My Mother is at the Bridge Table by Leslea Newman
My mother is at the bridge table with
and Pearl, when my father
finds his way to Heaven.
“Sit down, dear,” she says,
patting the seat beside her
and barely looking up from the hand
she’s been dealt. “The game is
almost through.” But my father is
too overcome to sit. He stands
and stares at his beloved, free
of wheelchair and oxygen tank
happily puffing away
on a Chesterfield King
held between two perfectly
manicured fingers, sipping
a cup of Instant Maxwell
House, leaving a bright red
lip print on the white china cup
her hair the lovely chestnut brown
it was the day they met,
her face free of worry
lines, the diamond pendant
he bought her on their first trip
to Europe glittering
against her ivory throat.
She looks like the star
of an old black-and-white movie
who would never give him
the time of day but somehow
spent 63 years by his side.
“I missed you,” my father
tells my mother, leaning down
to kiss her offered cheek.
“Of course you did,”
says my mother, who always
She plays her cards
right, and after Loretta and Pearl
and Gert fold, she stands to let
my father take her in his arms
and in their heavenly bodies
The memory of my father is wrapped up in
white paper, like sandwiches taken for a day at work.
Just as a magician takes towers and rabbits
out of his hat, he drew love from his small body,
and the rivers of his hands
overflowed with good deeds.
“Shoulders” by Naomi Shihab Nye
A man crosses the street in rain,
stepping gently, looking two times north and south,
because his son is asleep on his shoulder.
No car must splash him.
No car drive too near to his shadow.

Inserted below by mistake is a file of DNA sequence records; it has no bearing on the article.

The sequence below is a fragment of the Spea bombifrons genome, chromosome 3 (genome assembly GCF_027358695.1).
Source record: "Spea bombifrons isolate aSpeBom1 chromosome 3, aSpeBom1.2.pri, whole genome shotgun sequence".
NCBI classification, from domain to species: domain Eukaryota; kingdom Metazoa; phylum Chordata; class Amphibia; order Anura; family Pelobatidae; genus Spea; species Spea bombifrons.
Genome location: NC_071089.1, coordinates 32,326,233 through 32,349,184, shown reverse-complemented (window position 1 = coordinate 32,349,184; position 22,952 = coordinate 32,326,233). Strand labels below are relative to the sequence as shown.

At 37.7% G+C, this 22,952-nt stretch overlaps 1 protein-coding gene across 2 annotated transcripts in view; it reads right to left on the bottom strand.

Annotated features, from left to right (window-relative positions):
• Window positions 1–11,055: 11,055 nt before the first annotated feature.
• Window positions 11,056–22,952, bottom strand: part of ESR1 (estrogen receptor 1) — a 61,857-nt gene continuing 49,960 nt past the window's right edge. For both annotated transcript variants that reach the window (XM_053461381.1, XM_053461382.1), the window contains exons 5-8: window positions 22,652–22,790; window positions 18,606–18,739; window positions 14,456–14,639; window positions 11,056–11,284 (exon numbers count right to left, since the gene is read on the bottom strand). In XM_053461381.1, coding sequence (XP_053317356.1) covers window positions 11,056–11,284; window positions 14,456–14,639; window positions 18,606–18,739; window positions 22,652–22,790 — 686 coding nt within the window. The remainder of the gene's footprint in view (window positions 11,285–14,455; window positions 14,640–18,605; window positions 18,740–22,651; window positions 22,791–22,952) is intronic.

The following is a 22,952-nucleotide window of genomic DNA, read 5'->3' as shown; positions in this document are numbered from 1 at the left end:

This man carries the world’s most sensitive cargo
but he’s not marked.
Nowhere does his jacket say FRAGILE,
HANDLE WITH CARE.
His ear fills up with breathing.
He hears the hum of a boy’s dream
deep inside him.
We’re not going to be able
to live in this world
if we’re not willing to do what he’s doing
with one another.
The road will only be wide.
The rain will never stop falling.
“My Father Was God” by Yehudah Amichai
My father was God and did not know it. He gave me
commandments neither in thunder nor in fury, neither in fire nor in cloud
in gentleness and in love. He added caresses and added kind words
beg you,” and “please.” He sang “keep and remember”
in a single melody and he
pleaded and cried quietly between one commandment and the next:
Don’t take your
God’s name in vain; don’t take it, not in vain.
I beg you, don’t bear false
witness against your neighbor. He hugged me tightly and whispered
in my ear
Don’t steal. Don’t commit adultery. Don’t murder. And he put the palms of his
on my head with the Yom Kippur blessing. Honor, love, in order that
your days might be long
on the earth. And my father’s voice was white like the
hair on his head.
Later, he turned his face to me one last time
like on the day
he died in my arms and said, “I want to add
two to the ten commandments: The
eleventh commandment: Don’t change.
The twelfth commandment: You must surely
So said my father and then he turned from me and went off
into his strange distances.
“My Father was God” Translated by Rabbi Steven Sager z’l sichaconversation.org
Photo by Time Mossholder on Unsplash.com